I wish that I had a better understanding of how school systems were organized in 1912. Then, as now, the state was responsible for public education.

Counties were the intermediary unit between the state and the schools a hundred years ago in Pennsylvania. There were not large school districts back then. Many of the consolidated districts—including the Warrior Run School District that now includes McEwensville— were formed in the 1950s.

The superintendent of schools for the county probably visited McEwensville High School because of the mid-year change in teachers.  McEwensville High School got a new teacher just ten days prior to the writing of this entry. The superintendent probably came to see how the new teacher was doing. I hope that he passed with flying colors!

School Had Financial Problems

16-year-old Helena Muffly wrote exactly 100 years ago today: 

Sunday, February 18, 1912:  Went to Sunday School this afternoon. The roads are rather muddy. Went over to see Carrie this afternoon. I mean I went to Sunday School this morning. I wonder what will happen tomorrow at school I just wonder if Mr. Forest Dunkel (that’s his name) is going to be stern and terrible.

Grandma would have walked down this road to church--EXCEPT in those days it wasn't paved.

Her middle-aged granddaughter’s comments 100 years later:

Forest Dunkel was going to be the new teacher at McEwensville High School. The previous teacher had quit mid-year.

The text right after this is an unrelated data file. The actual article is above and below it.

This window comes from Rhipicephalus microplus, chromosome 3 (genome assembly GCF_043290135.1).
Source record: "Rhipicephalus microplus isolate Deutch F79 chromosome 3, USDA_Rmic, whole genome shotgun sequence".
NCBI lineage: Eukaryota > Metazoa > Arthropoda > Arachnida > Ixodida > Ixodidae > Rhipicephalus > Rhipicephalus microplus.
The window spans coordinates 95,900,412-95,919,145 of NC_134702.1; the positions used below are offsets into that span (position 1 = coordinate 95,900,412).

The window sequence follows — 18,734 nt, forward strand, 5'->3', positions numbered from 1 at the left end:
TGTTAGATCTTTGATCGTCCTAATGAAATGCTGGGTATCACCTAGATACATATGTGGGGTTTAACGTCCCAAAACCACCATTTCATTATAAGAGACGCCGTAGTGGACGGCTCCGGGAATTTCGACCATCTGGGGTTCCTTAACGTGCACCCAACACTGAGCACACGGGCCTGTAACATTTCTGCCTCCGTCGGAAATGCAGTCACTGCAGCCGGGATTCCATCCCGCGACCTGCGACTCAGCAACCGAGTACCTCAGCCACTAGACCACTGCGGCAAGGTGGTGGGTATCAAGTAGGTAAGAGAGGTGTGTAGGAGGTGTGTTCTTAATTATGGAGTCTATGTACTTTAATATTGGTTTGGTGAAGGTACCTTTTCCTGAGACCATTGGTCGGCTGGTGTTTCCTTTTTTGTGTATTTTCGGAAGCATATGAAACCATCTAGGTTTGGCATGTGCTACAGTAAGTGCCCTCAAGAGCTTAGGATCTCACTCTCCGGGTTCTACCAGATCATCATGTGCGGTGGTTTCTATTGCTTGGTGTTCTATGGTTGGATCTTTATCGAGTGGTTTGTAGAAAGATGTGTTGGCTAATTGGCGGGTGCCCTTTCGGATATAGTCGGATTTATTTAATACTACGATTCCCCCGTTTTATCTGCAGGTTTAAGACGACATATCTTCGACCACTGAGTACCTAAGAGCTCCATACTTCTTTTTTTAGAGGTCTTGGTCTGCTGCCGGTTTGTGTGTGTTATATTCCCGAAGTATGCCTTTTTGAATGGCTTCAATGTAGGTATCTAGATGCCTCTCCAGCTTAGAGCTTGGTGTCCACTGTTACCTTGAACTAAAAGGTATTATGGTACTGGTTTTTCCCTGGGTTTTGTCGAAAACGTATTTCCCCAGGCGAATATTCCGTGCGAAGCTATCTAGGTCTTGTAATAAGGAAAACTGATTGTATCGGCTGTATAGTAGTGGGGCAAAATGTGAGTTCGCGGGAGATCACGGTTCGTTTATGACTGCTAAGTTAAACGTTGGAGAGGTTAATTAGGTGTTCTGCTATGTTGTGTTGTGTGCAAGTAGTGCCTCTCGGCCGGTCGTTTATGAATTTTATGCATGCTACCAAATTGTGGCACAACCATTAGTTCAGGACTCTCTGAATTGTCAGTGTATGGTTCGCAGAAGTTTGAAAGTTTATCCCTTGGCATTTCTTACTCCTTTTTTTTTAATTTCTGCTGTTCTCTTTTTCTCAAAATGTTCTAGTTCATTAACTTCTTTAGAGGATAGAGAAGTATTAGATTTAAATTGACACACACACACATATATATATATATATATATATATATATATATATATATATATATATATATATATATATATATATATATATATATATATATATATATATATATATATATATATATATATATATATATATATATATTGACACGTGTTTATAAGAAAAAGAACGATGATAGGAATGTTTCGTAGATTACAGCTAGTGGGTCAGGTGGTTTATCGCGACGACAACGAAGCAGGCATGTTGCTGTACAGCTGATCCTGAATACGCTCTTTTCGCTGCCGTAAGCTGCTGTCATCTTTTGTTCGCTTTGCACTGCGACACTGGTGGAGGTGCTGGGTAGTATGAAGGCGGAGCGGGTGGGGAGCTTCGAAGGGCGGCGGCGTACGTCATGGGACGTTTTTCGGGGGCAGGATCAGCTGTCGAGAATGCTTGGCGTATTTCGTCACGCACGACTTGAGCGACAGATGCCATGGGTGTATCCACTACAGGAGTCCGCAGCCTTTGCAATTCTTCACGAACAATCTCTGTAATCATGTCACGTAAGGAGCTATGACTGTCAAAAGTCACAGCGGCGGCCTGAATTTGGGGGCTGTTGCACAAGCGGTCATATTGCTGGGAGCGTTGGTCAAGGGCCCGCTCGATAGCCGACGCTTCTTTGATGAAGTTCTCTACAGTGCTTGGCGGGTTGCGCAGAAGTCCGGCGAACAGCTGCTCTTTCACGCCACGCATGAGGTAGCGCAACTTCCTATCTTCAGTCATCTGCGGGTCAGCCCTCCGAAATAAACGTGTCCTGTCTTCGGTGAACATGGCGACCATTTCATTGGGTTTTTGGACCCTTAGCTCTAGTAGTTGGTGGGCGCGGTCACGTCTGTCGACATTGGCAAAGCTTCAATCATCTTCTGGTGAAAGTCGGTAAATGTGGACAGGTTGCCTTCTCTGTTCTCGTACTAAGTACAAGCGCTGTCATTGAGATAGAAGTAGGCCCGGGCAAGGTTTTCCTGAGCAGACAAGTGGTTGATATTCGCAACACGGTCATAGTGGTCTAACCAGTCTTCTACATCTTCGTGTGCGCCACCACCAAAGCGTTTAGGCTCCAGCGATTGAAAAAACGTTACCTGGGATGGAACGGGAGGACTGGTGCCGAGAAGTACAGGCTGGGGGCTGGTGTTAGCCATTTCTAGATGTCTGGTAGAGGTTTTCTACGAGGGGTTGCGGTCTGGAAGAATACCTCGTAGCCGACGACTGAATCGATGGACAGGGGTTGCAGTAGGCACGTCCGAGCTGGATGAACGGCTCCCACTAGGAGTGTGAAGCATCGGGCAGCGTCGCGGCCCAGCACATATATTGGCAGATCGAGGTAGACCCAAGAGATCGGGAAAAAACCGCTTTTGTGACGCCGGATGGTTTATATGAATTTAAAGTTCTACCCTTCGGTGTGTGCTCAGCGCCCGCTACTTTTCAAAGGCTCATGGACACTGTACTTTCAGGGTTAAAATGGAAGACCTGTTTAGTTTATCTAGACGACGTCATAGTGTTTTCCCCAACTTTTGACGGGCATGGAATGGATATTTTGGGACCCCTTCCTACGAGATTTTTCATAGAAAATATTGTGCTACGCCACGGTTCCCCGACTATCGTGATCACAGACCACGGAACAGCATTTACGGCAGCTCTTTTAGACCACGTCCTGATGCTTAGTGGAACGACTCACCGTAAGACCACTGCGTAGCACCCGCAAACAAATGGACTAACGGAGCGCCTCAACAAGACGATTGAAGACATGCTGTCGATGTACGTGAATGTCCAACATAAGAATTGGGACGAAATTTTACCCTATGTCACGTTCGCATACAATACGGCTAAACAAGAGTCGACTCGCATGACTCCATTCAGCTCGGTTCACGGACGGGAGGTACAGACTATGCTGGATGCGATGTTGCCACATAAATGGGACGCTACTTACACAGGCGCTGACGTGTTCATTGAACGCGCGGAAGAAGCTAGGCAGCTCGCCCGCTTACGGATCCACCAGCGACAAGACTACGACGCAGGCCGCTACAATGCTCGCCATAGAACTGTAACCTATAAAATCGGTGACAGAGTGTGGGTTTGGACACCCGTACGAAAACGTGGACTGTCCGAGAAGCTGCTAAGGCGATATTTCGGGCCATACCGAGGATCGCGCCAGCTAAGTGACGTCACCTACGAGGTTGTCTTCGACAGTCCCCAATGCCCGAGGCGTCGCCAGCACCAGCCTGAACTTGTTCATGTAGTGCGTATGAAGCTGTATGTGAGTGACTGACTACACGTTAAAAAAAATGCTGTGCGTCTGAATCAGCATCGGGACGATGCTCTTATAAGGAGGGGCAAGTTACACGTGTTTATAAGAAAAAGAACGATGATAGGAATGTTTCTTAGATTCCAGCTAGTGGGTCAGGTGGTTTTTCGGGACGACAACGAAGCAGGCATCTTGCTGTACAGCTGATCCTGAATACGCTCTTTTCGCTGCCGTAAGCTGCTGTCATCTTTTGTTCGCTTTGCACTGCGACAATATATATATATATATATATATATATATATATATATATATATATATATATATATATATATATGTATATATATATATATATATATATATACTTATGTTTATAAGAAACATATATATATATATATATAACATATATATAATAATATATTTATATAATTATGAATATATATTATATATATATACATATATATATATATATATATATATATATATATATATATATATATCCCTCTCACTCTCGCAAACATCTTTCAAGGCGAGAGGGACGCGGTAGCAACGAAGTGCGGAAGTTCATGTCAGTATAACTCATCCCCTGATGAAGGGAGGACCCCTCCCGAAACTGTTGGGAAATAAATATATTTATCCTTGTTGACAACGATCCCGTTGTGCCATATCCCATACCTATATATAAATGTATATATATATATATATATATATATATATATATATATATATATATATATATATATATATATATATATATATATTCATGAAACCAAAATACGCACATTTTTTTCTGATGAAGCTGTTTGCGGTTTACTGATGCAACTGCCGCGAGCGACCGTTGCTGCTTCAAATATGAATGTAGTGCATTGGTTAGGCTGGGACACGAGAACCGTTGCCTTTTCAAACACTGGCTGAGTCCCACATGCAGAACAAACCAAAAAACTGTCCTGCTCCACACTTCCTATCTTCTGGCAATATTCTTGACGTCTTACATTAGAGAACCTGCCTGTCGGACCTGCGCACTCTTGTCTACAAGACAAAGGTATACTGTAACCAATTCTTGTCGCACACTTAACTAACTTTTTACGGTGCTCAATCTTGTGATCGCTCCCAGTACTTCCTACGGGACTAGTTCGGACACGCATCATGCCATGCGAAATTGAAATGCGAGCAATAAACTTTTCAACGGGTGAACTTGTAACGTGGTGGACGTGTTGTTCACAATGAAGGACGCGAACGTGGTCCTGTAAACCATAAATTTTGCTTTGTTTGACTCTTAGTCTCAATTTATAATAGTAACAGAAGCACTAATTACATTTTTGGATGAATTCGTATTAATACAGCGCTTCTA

As I told you several days ago, McEwensville School had a difficult time keeping teachers because of the low teacher salary. Here’s a little more information about the school’s financial problems:

Sometimes the school board was unable to pay the teachers at the appropriate time and could do so only when there was again enough money in the treasury. The McEwensville school board had difficulty collecting tuitions due from the directors for pupils attending from Delaware Township. At one time McEwensville even considered going to court to collect these monies, but concluded that it would not be worth the legal expense involved.

The History of the McEwensville Schools (2000)  by Thomas Kramm

Grandma’s family lived in Delaware Township, so she would have been one of the students that the school was having difficulty getting the township to pay for in a timely manner.

Carrie Stout was a friend of Grandma’s who lived on a nearby farm.